Egypt rights group: Nearly 2,000 detained since protests |

Egypt rights group: Nearly 2,000 detained since protests

Associated Press
Egypt’s President Abdel Fattah el-Sisi, right, meets with Secretary-General Antonio Guterres during the 74th session of the U.N. General Assembly on Wednesday, Sept. 25, 2019.

CAIRO — An Egyptian rights groups said Thursday the number of people arrested and detailed in the wake of last weekend’s protests has risen to nearly 2,000 amid fresh calls for new rallies demanding President Abdel-Fattah el-Sissi step down.

Rare protests erupted in Cairo and several other provinces last Friday with hundreds of Egyptians taking to the streets. The demonstrations followed corruption allegations leveled by a self-exiled businessman against el-Sissi and the military.

El-Sissi, who is expected to arrive in Cairo from New York where he was attending U.N. General Assembly meetings early Friday, had dismissed the accusations as “sheer lies and defamation.” Police quickly dispersed the protests, but they were a startling display of street unrest.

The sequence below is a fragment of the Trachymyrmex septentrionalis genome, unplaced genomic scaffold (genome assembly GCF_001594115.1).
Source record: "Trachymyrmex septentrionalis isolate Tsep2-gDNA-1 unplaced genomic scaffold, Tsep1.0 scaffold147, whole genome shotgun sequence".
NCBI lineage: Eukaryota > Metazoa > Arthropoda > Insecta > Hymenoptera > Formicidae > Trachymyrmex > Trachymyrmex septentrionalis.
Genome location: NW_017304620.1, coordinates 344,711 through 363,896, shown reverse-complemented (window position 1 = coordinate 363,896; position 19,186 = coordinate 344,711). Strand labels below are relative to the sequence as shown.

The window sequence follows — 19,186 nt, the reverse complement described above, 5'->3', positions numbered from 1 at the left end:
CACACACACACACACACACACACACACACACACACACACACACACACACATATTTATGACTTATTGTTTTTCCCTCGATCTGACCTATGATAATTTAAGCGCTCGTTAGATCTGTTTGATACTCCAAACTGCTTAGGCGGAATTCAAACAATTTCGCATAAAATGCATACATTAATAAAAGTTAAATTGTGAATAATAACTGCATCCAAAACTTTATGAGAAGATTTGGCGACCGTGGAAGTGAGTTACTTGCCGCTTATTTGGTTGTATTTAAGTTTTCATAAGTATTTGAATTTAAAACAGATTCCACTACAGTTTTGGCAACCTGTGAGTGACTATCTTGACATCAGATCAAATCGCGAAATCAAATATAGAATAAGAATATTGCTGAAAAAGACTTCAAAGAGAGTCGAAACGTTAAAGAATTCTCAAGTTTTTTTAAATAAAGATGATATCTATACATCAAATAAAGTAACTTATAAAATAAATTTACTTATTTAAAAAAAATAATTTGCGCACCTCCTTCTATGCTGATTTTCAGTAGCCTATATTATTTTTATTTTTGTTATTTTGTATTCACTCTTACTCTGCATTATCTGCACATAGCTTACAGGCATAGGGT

The Egyptian Center for Economic and Social Rights released a statement on its official Facebook page on Thursday saying that 1,915 people were arrested between last weekend and early Wednesday. Among them are 96 juveniles, the statement said.

On Wednesday, authorities arrested three prominent activists including a former spokesman for a presidential candidate and the chairman of an opposition political party. State-run local media has launched a staunch campaign to discredit protesters as traitors who seek to instigate chaos. Egyptian security authorities have imposed tighter measures on Tahrir Square and downtown Cairo, the main scene of Egypt’s uprising of 2011.

In a recent video, contractor Mohammed Ali, who said he had worked for the military for 15 years, called for new protests Friday.

Eight human rights groups issued a joint statement demanding the immediate release of political activists and the lifting of all restrictions on freedom of expression.

“The protests also are a reaction to the president’s accumulated policies since his assumption of office, which have achieved neither political nor economic stability,” read the statement.

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